This function considers linear relationships between two pollutants. The relationships are calculated on different times bases using a linear model. The slope and 95 in slope relationships by time unit are plotted in many ways. The function is particularly useful when considering whether relationships are consistent with emissions inventories.

linearRelation(mydata, x = "nox", y = "no2", period = "month",
  condition = FALSE, n = 20, rsq.thresh = 0,
  ylab = paste0("slope from ", y, " = m.", x, " + c"),
  auto.text = TRUE, cols = "grey30", date.breaks = 5, ...)



A data frame minimally containing date and two pollutants.


First pollutant that when plotted would appear on the x-axis of a relationship e.g. x = "nox".


Second pollutant that when plotted would appear on the y-axis of a relationship e.g. y = "pm10".


A range of different time periods can be analysed. The default is month but can be year and week. For increased flexibility an integer can be used e.g. for 3-month values period = "3 month". Other cases include "hour" will show the diurnal relationship between x and y and “weekday” the day of the week relationship between x and y. “day.hour” will plot the relationship by weekday and hour of the day.


For period = "hour", period = "day" and period = "day.hour", setting condition = TRUE will plot the relationships split by year. This is useful for seeing how the relationships may be changing over time.


The minimum number of points to be sent to the linear model. Because there may only be a few points e.g. hours where two pollutants are available over one week, n can be set to ensure that at least n points are sent to the linear model. If a period has hours < n that period will be ignored.


The minimum correlation coefficient (R2) allowed. If the relationship between x and y is not very good for a particular period, setting rsq.thresh can help to remove those periods where the relationship is not strong. Any R2 values below rsq.thresh will not be plotted.


y-axis title, specified by the user.


Either TRUE (default) or FALSE. If TRUE titles and axis labels will automatically try and format pollutant names and units properly e.g. by subscripting the ‘2’ in NO2.


Colour for the points and uncertainty intervals.


Number of major x-axis intervals to use. The function will try and choose a sensible number of dates/times as well as formatting the date/time appropriately to the range being considered. This does not always work as desired automatically. The user can therefore increase or decrease the number of intervals by adjusting the value of date.breaks up or down.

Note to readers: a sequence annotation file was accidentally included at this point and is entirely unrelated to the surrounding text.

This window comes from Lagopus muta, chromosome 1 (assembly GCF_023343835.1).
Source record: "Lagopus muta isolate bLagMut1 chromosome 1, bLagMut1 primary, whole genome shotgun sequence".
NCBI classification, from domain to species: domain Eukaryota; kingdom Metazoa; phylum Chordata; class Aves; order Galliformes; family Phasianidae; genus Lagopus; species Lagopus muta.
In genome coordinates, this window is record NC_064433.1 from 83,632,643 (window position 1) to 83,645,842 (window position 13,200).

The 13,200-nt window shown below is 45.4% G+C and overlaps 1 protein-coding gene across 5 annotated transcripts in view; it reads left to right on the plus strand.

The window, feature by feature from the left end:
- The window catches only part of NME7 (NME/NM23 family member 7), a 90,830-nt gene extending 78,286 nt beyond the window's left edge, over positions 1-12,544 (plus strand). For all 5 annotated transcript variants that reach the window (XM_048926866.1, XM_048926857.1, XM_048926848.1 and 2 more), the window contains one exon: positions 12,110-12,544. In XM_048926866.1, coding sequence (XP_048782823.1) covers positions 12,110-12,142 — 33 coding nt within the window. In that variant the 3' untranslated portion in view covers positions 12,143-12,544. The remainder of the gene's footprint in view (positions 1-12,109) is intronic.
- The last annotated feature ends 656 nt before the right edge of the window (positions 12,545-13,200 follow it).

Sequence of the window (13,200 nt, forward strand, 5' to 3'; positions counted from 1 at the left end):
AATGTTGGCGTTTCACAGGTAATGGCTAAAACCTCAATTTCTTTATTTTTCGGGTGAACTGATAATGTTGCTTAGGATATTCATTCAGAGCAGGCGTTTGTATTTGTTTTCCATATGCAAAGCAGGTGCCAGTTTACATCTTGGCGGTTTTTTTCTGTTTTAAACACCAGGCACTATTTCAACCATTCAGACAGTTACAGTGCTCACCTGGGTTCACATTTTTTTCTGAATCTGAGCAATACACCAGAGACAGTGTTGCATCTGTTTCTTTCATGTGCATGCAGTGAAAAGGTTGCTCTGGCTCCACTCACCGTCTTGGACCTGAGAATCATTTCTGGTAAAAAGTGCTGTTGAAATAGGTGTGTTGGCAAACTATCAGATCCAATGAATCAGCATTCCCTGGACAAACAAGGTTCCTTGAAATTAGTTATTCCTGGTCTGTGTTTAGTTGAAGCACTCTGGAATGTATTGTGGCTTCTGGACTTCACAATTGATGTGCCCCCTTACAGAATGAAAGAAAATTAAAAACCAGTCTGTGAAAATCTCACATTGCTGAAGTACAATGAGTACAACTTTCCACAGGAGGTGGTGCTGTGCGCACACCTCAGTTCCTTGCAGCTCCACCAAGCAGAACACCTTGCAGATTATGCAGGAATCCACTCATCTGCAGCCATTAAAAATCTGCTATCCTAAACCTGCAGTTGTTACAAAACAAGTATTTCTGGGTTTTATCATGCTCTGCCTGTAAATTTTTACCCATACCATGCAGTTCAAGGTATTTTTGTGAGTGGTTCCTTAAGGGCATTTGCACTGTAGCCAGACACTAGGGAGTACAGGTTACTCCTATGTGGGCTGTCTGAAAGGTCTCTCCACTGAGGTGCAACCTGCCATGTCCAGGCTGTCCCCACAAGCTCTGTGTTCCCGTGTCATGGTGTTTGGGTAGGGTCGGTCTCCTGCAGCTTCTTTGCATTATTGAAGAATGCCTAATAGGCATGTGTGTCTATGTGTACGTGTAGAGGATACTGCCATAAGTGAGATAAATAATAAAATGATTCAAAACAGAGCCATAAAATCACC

Other graphical parameters. A useful one to remove the strip with the date range on at the top of the plot is to set strip = FALSE.


As well as generating the plot itself, linearRelation also returns an object of class ``openair''. The object includes three main components: call, the command used to generate the plot; data, the data frame of summarised information used to make the plot; and plot, the plot itself. If retained, e.g. using output <- linearRelation(mydata, "nox", "no2"), this output can be used to recover the data, reproduce or rework the original plot or undertake further analysis.

An openair output can be manipulated using a number of generic operations, including print, plot and summary.


The relationships between pollutants can yield some very useful information about source emissions and how they change. A scatterPlot between two pollutants is the usual way to investigate the relationship. A linear regression is useful to test the strength of the relationship. However, considerably more information can be gleaned by considering different time periods, such as how the relationship between two pollutants vary over time, by day of the week, diurnally and so on. The linearRelation function does just that - it fits a linear relationship between two pollutants over a wide range of time periods determined by period.

linearRelation function is particularly useful if background concentrations are first removed from roadside concentrations, as the increment will relate more directly with changes in emissions. In this respect, using linearRelation can provide valuable information on how emissions may have changed over time, by hour of the day etc. Using the function in this way will require users to do some basic manipulation with their data first.

If a data frame is supplied that contains nox, no2 and o3, the y can be chosen as y = "ox". In function will therefore consider total oxidant slope (sum of NO2 + O3), which can provide valuable information on likely vehicle primary NO emissions. Note, however, that most roadside sites do not have ozone measurements and calcFno2 is the alternative.

See also


# monthly relationship between NOx and SO2 - note rapid fall in # ratio at the beginning of the series linearRelation(mydata, x = "nox", y = "so2")
# monthly relationship between NOx and SO2 - note rapid fall in # ratio at the beginning of the series
# NOT RUN { linearRelation(mydata, x = "nox", y = "ox") # }
# diurnal oxidant slope by year # clear change in magnitude # starting 2003, but the diurnal profile has also changed: the # morning and evening peak hours are more important, presumably # due to change in certain vehicle types
# NOT RUN { linearRelation(mydata, x = "nox", y = "ox", period = "hour", condition = TRUE) # }
# PM2.5/PM10 ratio, but only plot where monthly R2 >= 0.8
# NOT RUN { linearRelation(mydata, x = "pm10", y = "pm25", rsq.thresh = 0.8) # }